Other: The Trailblazer for Women Behind Formula 1

Today we would like to pay some tribute to the amazing career of Maria Teresa de Filippis, a true pioneer of not just women’s participation in Formula 1 but of the sport as a whole. It is rare that you see a woman in this kind of sport, yet she has proven numerous times throughout her career that women are more than capable of being the best at it.

Teresa made her debut in Formula 1 in 1958, at the Grand Prix of Syracuse, the race in Italy that was held outside the World Cup. She took the fifth place. A month later, Filippis was supposed to participate in the Grand Prix of Monaco. She failed to qualify. In the same year, at the Belgian Grand Prix, the Italian was able to get to the start, taking the last place in the race. She fell behind the winner by two laps.

In 1959, she decided to perform in Monaco again, but she did not make it to the top 16. Then, after the death of her team leader Jean Behra, Filippis decided to end her career at the age of 23.

There has always been a lack of female Formula 1 racers. Motorsports, especially of this level, is associated with great risk and incredible physical exertion. This sport requires the nerves of steel, great patience, and concentration. It is really challenging, not only physically but mentally as well.

Only five women in history have participated in Grand Prix. The latter did so more than 20 years ago, and the first of them was Maria Teresa de Filippis who was part of the Behra-Porsche and Maserati teams. After four Grand Prix, she left the car behind.

“I took part in my first race in 1948, and I won my second race ever which was Fiat Topolino. Then I competed with the greatest Italian racer of all time, Tazio Nuvolari, and if I’m not mistaken, this was the last race in his career. People were outraged because of my participation. Despite that, I won the Fiat Giannini class several times between 1949 and 1953. In 1954, I finished second in the Giro di Sicilia race, and it was then that the representatives of Maserati noticed me and got me in as the works driver.

Behind the wheel of Maserati A6GCS, I finished ninth in Targa Florio and third in “10 hours of Messina.” In 1956, I participated in the Mille Miglia races, “1000 kilometers of Monza,” and “1000 kilometers of Buenos Aires” where I had an accident. By 1958, I was already an experienced racer and got the nickname of Pilotina (“pilot boat” in Italian). Then I was able to afford to buy the Maserati 250F; Juan Manuel won his fifth Formula One championship title behind the wheel of a car of this model,” said Teresa de Filippis in one of her interviews.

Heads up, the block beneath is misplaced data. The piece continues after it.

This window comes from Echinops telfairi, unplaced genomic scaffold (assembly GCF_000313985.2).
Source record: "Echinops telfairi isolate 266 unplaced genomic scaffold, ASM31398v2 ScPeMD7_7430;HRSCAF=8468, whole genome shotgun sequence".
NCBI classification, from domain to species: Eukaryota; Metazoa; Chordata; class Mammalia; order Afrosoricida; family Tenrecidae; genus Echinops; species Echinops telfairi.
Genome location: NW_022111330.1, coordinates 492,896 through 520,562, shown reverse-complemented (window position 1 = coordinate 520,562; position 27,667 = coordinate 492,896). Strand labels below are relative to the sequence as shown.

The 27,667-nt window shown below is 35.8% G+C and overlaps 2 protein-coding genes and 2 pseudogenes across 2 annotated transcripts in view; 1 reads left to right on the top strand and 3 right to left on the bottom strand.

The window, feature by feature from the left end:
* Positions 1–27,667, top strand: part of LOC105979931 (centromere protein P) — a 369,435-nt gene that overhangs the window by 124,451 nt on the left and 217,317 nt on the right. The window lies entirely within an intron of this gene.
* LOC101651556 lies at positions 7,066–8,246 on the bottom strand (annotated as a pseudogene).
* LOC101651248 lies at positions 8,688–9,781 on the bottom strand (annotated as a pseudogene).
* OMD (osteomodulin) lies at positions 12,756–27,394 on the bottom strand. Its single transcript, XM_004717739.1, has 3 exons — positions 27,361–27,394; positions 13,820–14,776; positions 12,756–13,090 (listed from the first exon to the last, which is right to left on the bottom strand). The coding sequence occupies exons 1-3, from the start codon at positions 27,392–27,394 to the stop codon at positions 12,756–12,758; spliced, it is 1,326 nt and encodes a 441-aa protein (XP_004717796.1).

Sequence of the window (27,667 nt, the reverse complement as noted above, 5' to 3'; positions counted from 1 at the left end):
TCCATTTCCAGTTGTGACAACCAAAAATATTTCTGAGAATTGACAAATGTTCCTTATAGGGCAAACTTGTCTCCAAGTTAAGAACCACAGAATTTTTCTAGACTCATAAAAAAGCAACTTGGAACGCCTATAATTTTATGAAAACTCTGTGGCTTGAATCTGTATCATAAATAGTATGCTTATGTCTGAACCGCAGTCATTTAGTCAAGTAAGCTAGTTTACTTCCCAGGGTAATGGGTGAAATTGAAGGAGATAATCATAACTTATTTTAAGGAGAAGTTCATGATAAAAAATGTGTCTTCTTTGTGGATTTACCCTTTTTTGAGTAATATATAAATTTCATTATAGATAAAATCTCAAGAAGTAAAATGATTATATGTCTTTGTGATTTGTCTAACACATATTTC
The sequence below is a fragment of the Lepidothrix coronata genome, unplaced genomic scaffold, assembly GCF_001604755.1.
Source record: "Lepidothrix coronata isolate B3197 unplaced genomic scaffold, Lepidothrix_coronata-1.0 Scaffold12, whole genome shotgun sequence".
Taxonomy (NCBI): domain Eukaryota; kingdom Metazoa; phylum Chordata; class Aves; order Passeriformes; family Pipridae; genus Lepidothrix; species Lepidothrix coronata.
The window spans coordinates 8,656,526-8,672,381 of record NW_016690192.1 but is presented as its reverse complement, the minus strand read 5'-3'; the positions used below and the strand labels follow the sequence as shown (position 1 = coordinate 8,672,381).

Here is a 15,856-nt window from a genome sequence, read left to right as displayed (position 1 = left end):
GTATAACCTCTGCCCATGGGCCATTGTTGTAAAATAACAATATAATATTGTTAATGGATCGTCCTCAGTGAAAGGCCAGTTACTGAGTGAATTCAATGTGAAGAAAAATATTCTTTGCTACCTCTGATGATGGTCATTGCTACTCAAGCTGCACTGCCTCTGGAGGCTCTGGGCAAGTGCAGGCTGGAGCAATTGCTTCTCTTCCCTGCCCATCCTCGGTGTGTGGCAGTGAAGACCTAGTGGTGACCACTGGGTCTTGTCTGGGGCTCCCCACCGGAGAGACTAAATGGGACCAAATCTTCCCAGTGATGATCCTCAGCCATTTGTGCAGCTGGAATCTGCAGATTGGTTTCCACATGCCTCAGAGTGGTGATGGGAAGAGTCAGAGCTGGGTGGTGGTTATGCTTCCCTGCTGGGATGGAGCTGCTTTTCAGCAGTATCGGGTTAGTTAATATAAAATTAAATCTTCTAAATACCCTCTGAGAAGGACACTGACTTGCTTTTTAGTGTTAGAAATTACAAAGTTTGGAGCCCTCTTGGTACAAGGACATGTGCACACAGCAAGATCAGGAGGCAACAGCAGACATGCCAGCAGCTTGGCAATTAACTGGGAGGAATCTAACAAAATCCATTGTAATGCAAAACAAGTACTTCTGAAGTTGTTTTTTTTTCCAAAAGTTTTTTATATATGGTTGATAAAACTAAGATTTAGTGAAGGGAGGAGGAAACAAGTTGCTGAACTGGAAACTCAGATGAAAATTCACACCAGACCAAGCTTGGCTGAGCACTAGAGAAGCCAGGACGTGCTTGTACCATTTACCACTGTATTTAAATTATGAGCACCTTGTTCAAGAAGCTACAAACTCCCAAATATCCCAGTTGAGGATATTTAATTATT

She also recalled that she was friends with Juan Manuel Fangio, and he took her under his wing and warned her about the possible risks of this sport.

“I finished fifth at the Syracuse Grand Prix, held on a dangerous mountain road. In Monaco, I had problems with the engine, but at the European Grand Prix at Spa, I took the 10th place. At Monza, I was fifth. I left the Maserati team at the end of 1958,” the athlete recalls.

In that race, the Formula 1 racers balanced on the verge of life and death. Fortunately, Maria Teresa de Filippis avoided any casualties, but she shared how hard it was for her because of the loss of her friends and colleagues in this sport. She faced a lot during her career, yet the loss of her friends was too much.

“I lost two of my closest friends due to accidents on the road. In 1958, it was Luigi Musso, and in 1959, I lost Jean Behra (pictured with Filippis and Fangio). He was very close to me, and he even gave his car to me for the race in Monaco. Then I managed to qualify on the very last lap, but my time wasn’t accepted. It was a purely political decision because they wanted to see the Ferrari pilot Cliff Allison at the start. It was a scandalous decision. I never cried before this publicly, but then I screamed and jumped out of the car.

“I was on vacation when I heard on the radio on August 1, 1959, that Jean Behra died while driving a Porsche in a race before the German Grand Prix. I was so shocked that I decided to end my racing career. This was the reason that I got out of it; it was too much. I wasn’t able to handle it anymore.”

Unfortunately, the first woman who competed in the Formula 1 class of the world motor racing championships, Maria Teresa de Filippis, died at the age of 90, yet her legacy will never be forgotten. The racer was firmly convinced that women are capable of doing everything that men can do.

Text is taken from Ukrainian dating site.